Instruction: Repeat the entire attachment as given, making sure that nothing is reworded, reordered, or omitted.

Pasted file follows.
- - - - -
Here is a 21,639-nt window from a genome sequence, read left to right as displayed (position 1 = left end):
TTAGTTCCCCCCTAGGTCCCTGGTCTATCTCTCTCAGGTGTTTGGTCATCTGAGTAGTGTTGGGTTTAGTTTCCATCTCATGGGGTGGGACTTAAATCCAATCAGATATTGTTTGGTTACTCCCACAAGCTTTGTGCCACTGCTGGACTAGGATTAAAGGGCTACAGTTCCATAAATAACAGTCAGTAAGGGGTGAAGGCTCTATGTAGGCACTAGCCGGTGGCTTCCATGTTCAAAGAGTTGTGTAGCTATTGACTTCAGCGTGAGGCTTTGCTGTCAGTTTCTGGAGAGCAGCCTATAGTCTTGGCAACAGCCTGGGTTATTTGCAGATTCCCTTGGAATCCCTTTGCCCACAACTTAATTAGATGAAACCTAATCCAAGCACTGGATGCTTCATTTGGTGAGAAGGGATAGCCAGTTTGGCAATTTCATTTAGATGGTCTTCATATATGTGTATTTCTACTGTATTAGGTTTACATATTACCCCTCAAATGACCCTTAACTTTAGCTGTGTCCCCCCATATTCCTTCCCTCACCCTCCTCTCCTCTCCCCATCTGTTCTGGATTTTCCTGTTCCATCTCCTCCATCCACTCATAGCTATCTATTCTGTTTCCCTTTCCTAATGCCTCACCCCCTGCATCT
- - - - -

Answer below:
Here is a 21,639-nt window from a genome sequence, read left to right as displayed (position 1 = left end):
TTAGTTCCCCCCTAGGTCCCTGGTCTATCTCTCTCAGGTGTTTGGTCATCTGAGTAGTGTTGGGTTTAGTTTCCATCTCATGGGGTGGGACTTAAATCCAATCAGATATTGTTTGGTTACTCCCACAAGCTTTGTGCCACTGCTGGACTAGGATTAAAGGGCTACAGTTCCATAAATAACAGTCAGTAAGGGGTGAAGGCTCTATGTAGGCACTAGCCGGTGGCTTCCATGTTCAAAGAGTTGTGTAGCTATTGACTTCAGCGTGAGGCTTTGCTGTCAGTTTCTGGAGAGCAGCCTATAGTCTTGGCAACAGCCTGGGTTATTTGCAGATTCCCTTGGAATCCCTTTGCCCACAACTTAATTAGATGAAACCTAATCCAAGCACTGGATGCTTCATTTGGTGAGAAGGGATAGCCAGTTTGGCAATTTCATTTAGATGGTCTTCATATATGTGTATTTCTACTGTATTAGGTTTACATATTACCCCTCAAATGACCCTTAACTTTAGCTGTGTCCCCCCATATTCCTTCCCTCACCCTCCTCTCCTCTCCCCATCTGTTCTGGATTTTCCTGTTCCATCTCCTCCATCCACTCATAGCTATCTATTCTGTTTCCCTTTCCTAATGCCTCACCCCCTGCATCT